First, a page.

Seen in Jeonju

The Independent: May 26th, 1896

4th April 2012

Continuing the weekly project of retyping Korea’s first English-language newspaper. This week’s issue is Vol.1, No. 22 from Tuesday, May 26th, 1896. This week: The revolution in the countryside is in full swing, the Royal English School adopts western-style uniforms for their students, the editor muses over why Korean government minister resign on a regular basis, and Miss Doty goes on vacation!   <<Just a reminder. All opinions expressed belong to the long-dead editor of the Independent and do not reflect this website’s opinion>>



Korea is second only to France n the rapidity of change from one ministry to another.  So far as we can see there are no more than two reasons for this.  The first is fear of personal danger and the second disinclination to undergo the fatigue and the responsibility of the position.  As to the first reason we cannot blame the Korean for it.  Suppose for an instant that by some, at present unforesen, cinrcumstance the opposing party should again hold a position relative to the government similar to the one they held previous to the 11th of February. <Prior to Feb. 11 refers to the date until which King Gojong was held captive in the palace and the traitorous ministers issued false edicts supposedly signed by His Majesty–tom> It would mean, to a greater or less extent, that the men now accepting important positions under the government are by so doing simply making a bid for imprisonment, decapitation perhaps; at least banishment.  It is very much to the point then to ask whether the sweets of office are sweet enough to be worth the risk.  When we remember what the former Government did to a large number of people who were or were not connected with the disturbance of Nov. 28th we can set it down as sure that in case they were in the ascendent there would be little check to revengeful impulseson the part of men in power. <The distrubance referred to here are the false edicts and laws passed while the king was prisoner including the declaration that the murdered Queen was actually a commoner and the infamous “Top-Knot” edict.  The rapidity of the declarations and new laws touched off the rebellions throughout the country–tom> In that case some members of the present cabinet would again be driven to the wall and have to seek asylum as best they could.  So much for the undesirability of office from the standpoint of personal danger. It is a real, a personal, a tangible and fairly convincing arguement.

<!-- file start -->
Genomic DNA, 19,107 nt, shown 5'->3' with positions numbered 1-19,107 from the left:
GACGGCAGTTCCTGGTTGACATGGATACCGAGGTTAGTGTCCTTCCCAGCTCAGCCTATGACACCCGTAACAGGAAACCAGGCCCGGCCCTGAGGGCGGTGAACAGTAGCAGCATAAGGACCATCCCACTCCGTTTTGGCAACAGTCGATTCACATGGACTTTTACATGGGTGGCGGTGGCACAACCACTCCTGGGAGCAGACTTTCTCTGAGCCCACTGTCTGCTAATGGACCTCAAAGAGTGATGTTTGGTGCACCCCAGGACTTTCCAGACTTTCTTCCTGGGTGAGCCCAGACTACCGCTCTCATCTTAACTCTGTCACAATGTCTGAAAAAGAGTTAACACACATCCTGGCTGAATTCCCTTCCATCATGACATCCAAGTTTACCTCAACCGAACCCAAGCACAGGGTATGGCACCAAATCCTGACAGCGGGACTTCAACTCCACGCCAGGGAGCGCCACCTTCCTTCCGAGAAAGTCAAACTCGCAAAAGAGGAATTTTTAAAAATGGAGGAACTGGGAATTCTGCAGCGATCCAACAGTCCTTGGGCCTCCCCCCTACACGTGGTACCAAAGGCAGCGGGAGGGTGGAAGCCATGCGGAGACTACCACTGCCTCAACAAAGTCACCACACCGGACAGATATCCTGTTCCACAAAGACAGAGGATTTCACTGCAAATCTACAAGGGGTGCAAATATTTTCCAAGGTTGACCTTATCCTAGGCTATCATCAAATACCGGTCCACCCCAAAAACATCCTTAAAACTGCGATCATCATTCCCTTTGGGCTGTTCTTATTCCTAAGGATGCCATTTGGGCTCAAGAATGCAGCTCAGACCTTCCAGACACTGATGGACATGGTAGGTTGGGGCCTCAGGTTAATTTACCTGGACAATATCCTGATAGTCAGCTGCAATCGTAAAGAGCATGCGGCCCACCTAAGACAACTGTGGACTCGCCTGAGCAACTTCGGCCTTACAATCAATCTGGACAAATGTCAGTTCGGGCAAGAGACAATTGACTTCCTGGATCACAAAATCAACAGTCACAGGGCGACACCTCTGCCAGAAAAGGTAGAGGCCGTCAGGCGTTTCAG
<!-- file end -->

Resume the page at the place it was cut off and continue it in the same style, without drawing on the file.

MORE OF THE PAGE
As to the other reason for the rapid changes, it is quite true that there is not the energy, the push, the vigor manifested by Korean officials that we would like to see.  During the last few months, some splendid results, have been achieved but they were the work of comparatively a few menand are individual achievements in a sense.  What we would like to see is a cabinet every member of whic would for a time forget his personal inclinations and throw itself as one man into the work of clearing up the present difficulties, formulating a definite plan of action and pushing towards its accomplishment.  A virorous policy would lessen the factor of personal danger to a marked degree.  To act as if danger were momentarily impending seems to us to be courting danger.  It is all well enough for people to say they ought to have patriotism enough to be willing to undergo fatigue and personal discomfort but we may as well admit that, that kind of patriotism is “few and far between” even in the most enlightened lands.

Brief Notice

Col. Kyu Yung Cho reports to the War Office that a company of Seoul soldiers went ot Chuk San upon hearing that insurgents were at work there.  They found that the insurgents had dispersed after burning the town.  The same Officer reports that a squad of soldiers encountered a band of rebels in Chung In and a sharp encounter ensued.  The latter lost several men and some fo the villagers being mixed in with them were also killed.  The soldiers chased them to Whang Kan killing twenty-two more.

The people of six districts in Kyung Sung district sent a petition to the War Office asking for a military post in that province.  They are adjacent either to Russia or China and desire to have troops there to check marauding expeditions from the other side of the border.

A drunken policeman was promptly discharged the other day.  It is a good example for the other Departments to follow.

Capt. Kim Myung Whan  has been fighting the rebels in the eastern provinces for some months and has had some brilliant success.  The people praise him highly for the correct behavior of his soldiers toward them.  It is rumored that the War Office intends to recall him but the people of Kang Won province fear that as soon as he is recalled the insurgents will rise again.

Kim Kong No of Sung In in Kyung Song province ran away from his home five years ago leaving a widowed mother and young wife behind.  For four years the two women have been travelling all over the country in search of the lost one and are now stopping in Kong Ju on account of fatique and exhaustion.

The police arrested and gave fifty blows to Chung Pak San who under the influence of liquor molested school children in Kyo Dong by throwing stones at them and using bad language.